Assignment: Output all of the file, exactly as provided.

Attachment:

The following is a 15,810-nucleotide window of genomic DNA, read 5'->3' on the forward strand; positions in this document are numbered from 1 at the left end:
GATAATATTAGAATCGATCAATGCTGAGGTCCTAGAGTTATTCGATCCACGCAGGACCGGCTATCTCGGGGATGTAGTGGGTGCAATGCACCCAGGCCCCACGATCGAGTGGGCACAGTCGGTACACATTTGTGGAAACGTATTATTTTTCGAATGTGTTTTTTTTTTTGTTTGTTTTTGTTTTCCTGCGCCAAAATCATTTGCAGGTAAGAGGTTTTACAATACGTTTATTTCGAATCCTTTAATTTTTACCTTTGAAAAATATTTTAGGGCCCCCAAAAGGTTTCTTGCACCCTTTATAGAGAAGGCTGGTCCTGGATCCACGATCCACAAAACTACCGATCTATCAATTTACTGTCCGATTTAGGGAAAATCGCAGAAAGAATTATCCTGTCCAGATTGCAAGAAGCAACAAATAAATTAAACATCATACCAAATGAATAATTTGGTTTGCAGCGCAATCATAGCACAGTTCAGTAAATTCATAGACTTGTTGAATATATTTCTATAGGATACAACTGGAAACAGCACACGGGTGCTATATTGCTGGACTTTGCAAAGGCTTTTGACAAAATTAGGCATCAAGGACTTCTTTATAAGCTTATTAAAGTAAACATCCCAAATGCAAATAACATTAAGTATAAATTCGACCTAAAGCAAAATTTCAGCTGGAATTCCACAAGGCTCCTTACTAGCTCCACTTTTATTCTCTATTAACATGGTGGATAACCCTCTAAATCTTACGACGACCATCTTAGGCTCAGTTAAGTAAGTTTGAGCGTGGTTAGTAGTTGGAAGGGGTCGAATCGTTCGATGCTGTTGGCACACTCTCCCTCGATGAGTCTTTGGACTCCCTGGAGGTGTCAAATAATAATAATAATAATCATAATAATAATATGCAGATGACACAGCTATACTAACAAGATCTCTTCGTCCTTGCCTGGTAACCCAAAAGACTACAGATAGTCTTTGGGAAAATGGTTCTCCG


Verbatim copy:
The following is a 15,810-nucleotide window of genomic DNA, read 5'->3' on the forward strand; positions in this document are numbered from 1 at the left end:
GATAATATTAGAATCGATCAATGCTGAGGTCCTAGAGTTATTCGATCCACGCAGGACCGGCTATCTCGGGGATGTAGTGGGTGCAATGCACCCAGGCCCCACGATCGAGTGGGCACAGTCGGTACACATTTGTGGAAACGTATTATTTTTCGAATGTGTTTTTTTTTTTGTTTGTTTTTGTTTTCCTGCGCCAAAATCATTTGCAGGTAAGAGGTTTTACAATACGTTTATTTCGAATCCTTTAATTTTTACCTTTGAAAAATATTTTAGGGCCCCCAAAAGGTTTCTTGCACCCTTTATAGAGAAGGCTGGTCCTGGATCCACGATCCACAAAACTACCGATCTATCAATTTACTGTCCGATTTAGGGAAAATCGCAGAAAGAATTATCCTGTCCAGATTGCAAGAAGCAACAAATAAATTAAACATCATACCAAATGAATAATTTGGTTTGCAGCGCAATCATAGCACAGTTCAGTAAATTCATAGACTTGTTGAATATATTTCTATAGGATACAACTGGAAACAGCACACGGGTGCTATATTGCTGGACTTTGCAAAGGCTTTTGACAAAATTAGGCATCAAGGACTTCTTTATAAGCTTATTAAAGTAAACATCCCAAATGCAAATAACATTAAGTATAAATTCGACCTAAAGCAAAATTTCAGCTGGAATTCCACAAGGCTCCTTACTAGCTCCACTTTTATTCTCTATTAACATGGTGGATAACCCTCTAAATCTTACGACGACCATCTTAGGCTCAGTTAAGTAAGTTTGAGCGTGGTTAGTAGTTGGAAGGGGTCGAATCGTTCGATGCTGTTGGCACACTCTCCCTCGATGAGTCTTTGGACTCCCTGGAGGTGTCAAATAATAATAATAATAATCATAATAATAATATGCAGATGACACAGCTATACTAACAAGATCTCTTCGTCCTTGCCTGGTAACCCAAAAGACTACAGATAGTCTTTGGGAAAATGGTTCTCCG